Meta-analysis of findings from previous psoriatic arthritis (PsA) studies identified a significantly higher risk of developing vertebral fractures in patients with PsA. The results of the study, led by Nipith Charoenngam, MD, and colleagues, were published in Current Rheumatology Review.
Researchers conducted searches for “Psoriatic Arthritis”, and “Vertebral Fracture” to identify potential studies from the MEDLINE, and EMBASE databases from inception to March 2020. Studies included in the meta-analysis were cohort studies on psoriatic arthritis, and individuals without psoriasis that measured the incidence of vertebral fractures.
Inclusion criteria also required that each study report standardized incidence ration, hazard risk ratio, or relative risk with related 95% confidence intervals (CIs) when comparing the incidence of vertebral fractures between the PsA and no-psoriasis cohorts. Researchers pooled the final results with retrieved point estimates with standard errors from each study using the random-effect model, generic inverse variance method.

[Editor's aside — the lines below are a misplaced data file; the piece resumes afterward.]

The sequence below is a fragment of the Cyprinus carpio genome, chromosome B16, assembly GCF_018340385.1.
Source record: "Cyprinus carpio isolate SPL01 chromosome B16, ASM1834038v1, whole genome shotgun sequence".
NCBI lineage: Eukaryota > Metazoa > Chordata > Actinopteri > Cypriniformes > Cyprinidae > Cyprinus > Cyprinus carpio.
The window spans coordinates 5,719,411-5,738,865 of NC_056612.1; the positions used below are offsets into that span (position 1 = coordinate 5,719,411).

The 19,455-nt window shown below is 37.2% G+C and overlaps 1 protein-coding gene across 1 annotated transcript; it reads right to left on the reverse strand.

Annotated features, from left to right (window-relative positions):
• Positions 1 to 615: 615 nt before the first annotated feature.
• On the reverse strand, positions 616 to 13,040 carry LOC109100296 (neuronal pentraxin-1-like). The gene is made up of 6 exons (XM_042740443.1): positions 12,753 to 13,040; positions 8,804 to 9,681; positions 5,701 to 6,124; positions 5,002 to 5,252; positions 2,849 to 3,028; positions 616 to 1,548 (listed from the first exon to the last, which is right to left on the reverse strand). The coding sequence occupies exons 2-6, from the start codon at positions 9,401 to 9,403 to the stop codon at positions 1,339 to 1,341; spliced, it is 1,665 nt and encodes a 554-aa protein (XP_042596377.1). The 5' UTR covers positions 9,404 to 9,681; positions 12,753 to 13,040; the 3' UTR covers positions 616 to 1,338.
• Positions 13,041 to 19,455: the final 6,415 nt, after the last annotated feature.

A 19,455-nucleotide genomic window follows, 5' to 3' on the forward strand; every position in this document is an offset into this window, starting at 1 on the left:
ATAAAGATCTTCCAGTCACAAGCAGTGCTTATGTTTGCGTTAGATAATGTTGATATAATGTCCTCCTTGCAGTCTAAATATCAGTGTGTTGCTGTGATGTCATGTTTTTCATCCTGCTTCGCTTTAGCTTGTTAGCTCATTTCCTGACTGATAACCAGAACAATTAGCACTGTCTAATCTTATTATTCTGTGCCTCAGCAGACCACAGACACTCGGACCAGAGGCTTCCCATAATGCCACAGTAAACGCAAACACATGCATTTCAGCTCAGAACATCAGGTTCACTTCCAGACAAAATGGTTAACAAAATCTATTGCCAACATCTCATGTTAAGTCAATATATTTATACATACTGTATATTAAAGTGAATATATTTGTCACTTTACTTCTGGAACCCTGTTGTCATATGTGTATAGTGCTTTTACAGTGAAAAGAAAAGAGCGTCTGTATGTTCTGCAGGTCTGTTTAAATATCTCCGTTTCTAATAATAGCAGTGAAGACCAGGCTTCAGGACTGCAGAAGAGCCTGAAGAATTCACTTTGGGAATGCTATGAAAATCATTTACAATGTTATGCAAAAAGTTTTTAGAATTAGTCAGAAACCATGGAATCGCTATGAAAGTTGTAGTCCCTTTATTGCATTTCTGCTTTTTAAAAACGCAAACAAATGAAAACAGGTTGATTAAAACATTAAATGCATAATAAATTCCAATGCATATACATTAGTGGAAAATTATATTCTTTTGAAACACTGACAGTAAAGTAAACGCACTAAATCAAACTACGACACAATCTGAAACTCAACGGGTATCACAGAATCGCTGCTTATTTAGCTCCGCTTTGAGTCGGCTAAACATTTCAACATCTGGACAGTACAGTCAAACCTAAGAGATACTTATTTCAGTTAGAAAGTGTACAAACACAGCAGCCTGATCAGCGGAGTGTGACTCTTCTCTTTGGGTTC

The initial search identified a total of 26,090 articles. After three investigators performed two rounds of independent review, five studies were selected for the final meta-analysis.
Investigators found that PsA is significantly associated with vertebral fractures with a pooled odds ratio of 2.09 (95% CI, 1.11 – 3.96; I2 70%). However, the authors noted that their funnel plot was fairly asymmetric and suggested the possible presence of publication bias in favor of the studies. Ultimately, they concluded that psoriatic arthritis patients have a significantly elevated risk of developing vertebral fracture.
Source: Current Rheumatology Reviews